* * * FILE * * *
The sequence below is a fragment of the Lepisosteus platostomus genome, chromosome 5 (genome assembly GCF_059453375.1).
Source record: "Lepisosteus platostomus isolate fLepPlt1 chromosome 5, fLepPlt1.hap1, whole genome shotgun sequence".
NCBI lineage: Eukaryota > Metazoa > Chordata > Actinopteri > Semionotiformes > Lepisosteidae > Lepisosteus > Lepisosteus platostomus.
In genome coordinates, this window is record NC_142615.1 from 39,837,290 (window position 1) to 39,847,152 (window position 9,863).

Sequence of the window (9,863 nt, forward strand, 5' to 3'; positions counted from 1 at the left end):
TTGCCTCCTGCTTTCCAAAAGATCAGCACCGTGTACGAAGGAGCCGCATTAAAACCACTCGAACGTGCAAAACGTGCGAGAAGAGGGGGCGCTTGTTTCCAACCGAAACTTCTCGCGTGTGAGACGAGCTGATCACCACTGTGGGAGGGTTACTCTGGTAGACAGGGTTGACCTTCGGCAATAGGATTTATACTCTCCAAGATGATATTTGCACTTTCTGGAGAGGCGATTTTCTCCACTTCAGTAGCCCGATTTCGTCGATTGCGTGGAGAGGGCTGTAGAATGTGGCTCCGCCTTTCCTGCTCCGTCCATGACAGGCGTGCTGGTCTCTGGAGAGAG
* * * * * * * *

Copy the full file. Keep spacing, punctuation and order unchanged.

The sequence below is a fragment of the Lepisosteus platostomus genome, chromosome 5 (genome assembly GCF_059453375.1).
Source record: "Lepisosteus platostomus isolate fLepPlt1 chromosome 5, fLepPlt1.hap1, whole genome shotgun sequence".
NCBI lineage: Eukaryota > Metazoa > Chordata > Actinopteri > Semionotiformes > Lepisosteidae > Lepisosteus > Lepisosteus platostomus.
In genome coordinates, this window is record NC_142615.1 from 39,837,290 (window position 1) to 39,847,152 (window position 9,863).

Sequence of the window (9,863 nt, forward strand, 5' to 3'; positions counted from 1 at the left end):
TTGCCTCCTGCTTTCCAAAAGATCAGCACCGTGTACGAAGGAGCCGCATTAAAACCACTCGAACGTGCAAAACGTGCGAGAAGAGGGGGCGCTTGTTTCCAACCGAAACTTCTCGCGTGTGAGACGAGCTGATCACCACTGTGGGAGGGTTACTCTGGTAGACAGGGTTGACCTTCGGCAATAGGATTTATACTCTCCAAGATGATATTTGCACTTTCTGGAGAGGCGATTTTCTCCACTTCAGTAGCCCGATTTCGTCGATTGCGTGGAGAGGGCTGTAGAATGTGGCTCCGCCTTTCCTGCTCCGTCCATGACAGGCGTGCTGGTCTCTGGAGAGAG